Exploring Light and Shadow: Film Noir and Photography

 ROUSE & JONES, Dead End, 2009, courtesy of the artists


ROUSE & JONES, Dead End, 2009, courtesy of the artists

The Skirball exhibition Light & Noir: Exiles and Émigrés in Hollywood, 1933–1950, now on view through March 1, explores how European exiles and émigrés helped create some of the most classic Hollywood films during and immediately after World War II. Film noir is one of the genres from that era that was heavily shaped by these film artists. Noir films present thrilling stories involving intrigue, suspense, disillusionment, and corruption. Characters are often immersed in dark worlds full of tension and uncertainty. As a companion to Light & Noir, the exhibition The Noir Effect looks at a range of contemporary fine art, film, graphic novels, and games that have taken noir in a new direction and redefined it for audiences today. A large section of the exhibition includes contemporary photography by a diverse group of artists who embrace and experiment with the aesthetics of film noir.

Among these artists is the Los Angeles–based photography duo ROUSE & JONES. Partners in life as well as art, writer/director Mitchell Rouse and photographer/producer Brittany Jones began collaborating in 2009, and soon developed a photography series called NOIR based on their love of films from Hollywood’s Golden Age. The pair’s work combines several elements of film, photography, performance, and storytelling.

Rather than re-creating films that already exist, ROUSE & JONES create a new story in the film noir style using a distinct sequence of techniques. First, they write an original, noir-inspired script that includes setting, action, and dialogue. Then, they ask actors to perform the story, directing the actors’ lines and gestures as they photograph the unfolding scene. Several “takes” of each scene are photographed, shot from different angles and using multiple lighting setups. The actors are encouraged to improvise so that the tension and realism of each scene are heightened.

ROUSE & JONES believe in nurturing the noir genre for future generations; on February 26, as part of the “Light & Noir in Los Angeles” high school residency at the Skirball, the pair will meet with students to discuss their work and share techniques. But before they do, I thought I’d check in with them on SkirBlog and see if they could provide a few more insights into their fascinating way of working:

 

What is it about film noir that you are so drawn to? Why do you think this type of work that draws from noir themes is still so relevant and compelling today?
We love film noir because it’s all about “painting with light,” as the great noir cinematographer John Alton would say. Obviously that’s true of every image ever created, but the noir aesthetic is probably the most dramatic example of how light can be used to tell stories and create emotions. Light and shadow are always “characters” in noir imagery.

Noir themes are still relevant today because they are universal. Noir explores the dark side of man (and world), and those are things that every person faces in their lives. There’s an interesting balance between light and dark within every person, Continue reading

Lost and Found: A Noir Adventure

In November, children and their families participated in “Skirball Playdate: Mildred’s Purse,” a morning-long adventure offered in connection with the exhibition Light & Noir: Exiles and Émigrés in Hollywood, 1933–1950. The program included a special performance by Skirball educator Anna Dresdon, who played the title character based on the 1945 film noir Mildred Pierce. Having lost precious items from her purse, “Mildred” asked the children to help her do some detective work. Armed with special hats and magnifying glasses, they all worked together to search the exhibition for the missing items.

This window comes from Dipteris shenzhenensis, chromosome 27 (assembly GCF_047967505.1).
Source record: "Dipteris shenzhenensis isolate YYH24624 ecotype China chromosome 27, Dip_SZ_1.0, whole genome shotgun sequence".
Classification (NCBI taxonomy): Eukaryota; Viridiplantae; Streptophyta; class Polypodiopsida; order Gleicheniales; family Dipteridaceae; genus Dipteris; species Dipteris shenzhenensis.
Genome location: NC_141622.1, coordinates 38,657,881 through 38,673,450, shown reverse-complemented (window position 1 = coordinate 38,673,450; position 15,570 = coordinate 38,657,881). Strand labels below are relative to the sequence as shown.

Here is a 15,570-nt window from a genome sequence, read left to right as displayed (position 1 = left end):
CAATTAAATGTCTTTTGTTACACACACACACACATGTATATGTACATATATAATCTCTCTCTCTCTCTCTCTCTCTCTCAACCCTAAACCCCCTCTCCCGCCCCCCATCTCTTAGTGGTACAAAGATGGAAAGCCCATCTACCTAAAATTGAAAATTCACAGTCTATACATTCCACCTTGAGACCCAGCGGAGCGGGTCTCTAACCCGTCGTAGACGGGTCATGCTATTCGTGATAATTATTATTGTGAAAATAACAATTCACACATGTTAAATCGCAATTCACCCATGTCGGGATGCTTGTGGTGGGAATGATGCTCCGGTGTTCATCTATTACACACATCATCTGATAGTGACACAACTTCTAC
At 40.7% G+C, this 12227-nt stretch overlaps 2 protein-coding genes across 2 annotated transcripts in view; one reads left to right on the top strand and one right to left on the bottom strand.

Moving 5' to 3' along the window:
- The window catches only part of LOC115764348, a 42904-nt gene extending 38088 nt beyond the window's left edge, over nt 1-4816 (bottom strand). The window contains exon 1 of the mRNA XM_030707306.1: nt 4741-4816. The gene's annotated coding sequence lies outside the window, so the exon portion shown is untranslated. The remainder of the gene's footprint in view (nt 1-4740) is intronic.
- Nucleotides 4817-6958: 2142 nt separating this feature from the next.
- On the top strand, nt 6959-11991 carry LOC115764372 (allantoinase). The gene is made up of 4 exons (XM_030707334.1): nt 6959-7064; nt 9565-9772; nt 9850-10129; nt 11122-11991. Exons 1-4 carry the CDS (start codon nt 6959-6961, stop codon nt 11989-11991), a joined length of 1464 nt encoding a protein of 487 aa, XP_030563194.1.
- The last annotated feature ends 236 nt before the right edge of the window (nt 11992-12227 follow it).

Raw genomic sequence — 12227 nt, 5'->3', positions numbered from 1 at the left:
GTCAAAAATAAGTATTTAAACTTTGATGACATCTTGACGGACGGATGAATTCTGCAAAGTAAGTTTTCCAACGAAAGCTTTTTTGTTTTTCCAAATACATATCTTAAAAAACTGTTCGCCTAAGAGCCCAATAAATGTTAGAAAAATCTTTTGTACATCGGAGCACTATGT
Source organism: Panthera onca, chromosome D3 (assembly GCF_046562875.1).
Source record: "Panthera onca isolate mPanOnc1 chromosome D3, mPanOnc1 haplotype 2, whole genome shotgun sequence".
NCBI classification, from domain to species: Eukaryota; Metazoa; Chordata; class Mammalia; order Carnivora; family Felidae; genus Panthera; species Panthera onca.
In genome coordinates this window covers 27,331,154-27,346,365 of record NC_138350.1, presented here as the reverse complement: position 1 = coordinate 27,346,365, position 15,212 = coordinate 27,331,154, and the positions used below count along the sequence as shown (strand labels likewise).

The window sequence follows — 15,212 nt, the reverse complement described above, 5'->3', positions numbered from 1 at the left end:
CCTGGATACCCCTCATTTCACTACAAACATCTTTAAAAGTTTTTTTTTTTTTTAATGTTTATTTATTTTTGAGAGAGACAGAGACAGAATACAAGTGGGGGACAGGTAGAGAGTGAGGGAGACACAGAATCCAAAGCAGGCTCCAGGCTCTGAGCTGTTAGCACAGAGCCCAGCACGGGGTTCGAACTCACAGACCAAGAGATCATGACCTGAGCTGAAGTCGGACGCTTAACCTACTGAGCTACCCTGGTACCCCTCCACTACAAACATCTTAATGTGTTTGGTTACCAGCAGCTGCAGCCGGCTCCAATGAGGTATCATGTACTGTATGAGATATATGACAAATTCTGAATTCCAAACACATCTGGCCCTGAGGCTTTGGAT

Before heading out into the galleries, the young detectives made their own 1940s-inspired hats. SkirBlog_Mildred's Purse_1

 

What’s this? A clue on the red carpet? SkirBlog_Mildred's Purse_2

 

I found it! One little boy discovered Mildred’s lost Oscar inside the office of Hollywood agent Paul Kohner, which is re-created as part of the Light & Noir exhibition. SkirBlog_Mildred's Purse_3

 

Beads from Mildred’s prized necklace were discovered rolling around in the Casablanca section of the exhibition.  Continue reading

Light & Noir: Through the Curator’s Lens

Red Carpet Season is well underway, and if you watched the Golden Globes last night, wasn’t it nice to glimpse a bit of classic Hollywood glamour?

Here at the Skirball, we’re approaching the halfway mark of our own homage to the Golden Age of American filmmaking, Light & Noir: Exiles and Emigres in Hollywood, 1933-1950. As KCRW’s Edward Goldman says, “From the get-go, it’s a winner.” With only about seven weeks to go until the proverbial credits roll on the show, I sat down with curator Doris Berger, who conceived of the exhibition and worked tirelessly on it for more than two years before its October “premiere.”

Curator Doris Berger in a vintage dress for the opening of Light and Noir.

Curator Doris Berger in a vintage dress for the opening of Light & Noir.

 

Is there one particular object in the exhibition that moves you especially deeply?
There are so many objects that move me in this exhibition. It was really hard to decide sometimes what to include and what to leave out. The correspondence of Carl Laemmle, the founder of Universal Pictures, to his extended family in 1938 is incredibly affecting—full of humility and conviction to help others. In a letter to his nephew William Wyler, Laemmle pleads for him to do everything he possibly can to help other refugees. Here’s a quote from that letter: “The Jewish situation in Germany has been getting on my nerves for a long, long time. I feel that these poor, unfortunate people need help the worst way. … If you want to do something really big—something that will give you an immense amount of pleasure—issue one or more affidavits, as many as your means permit. … I feel that every person in America, Jew or non-Jew, with a heart, should do his bit, and thereby get an immense amount of satisfaction and possibly save one or more lives.”

Laemmle also wrote a simple Christmas card to other family members on which he writes, Continue reading

President’s Greeting: Jan/Feb 2015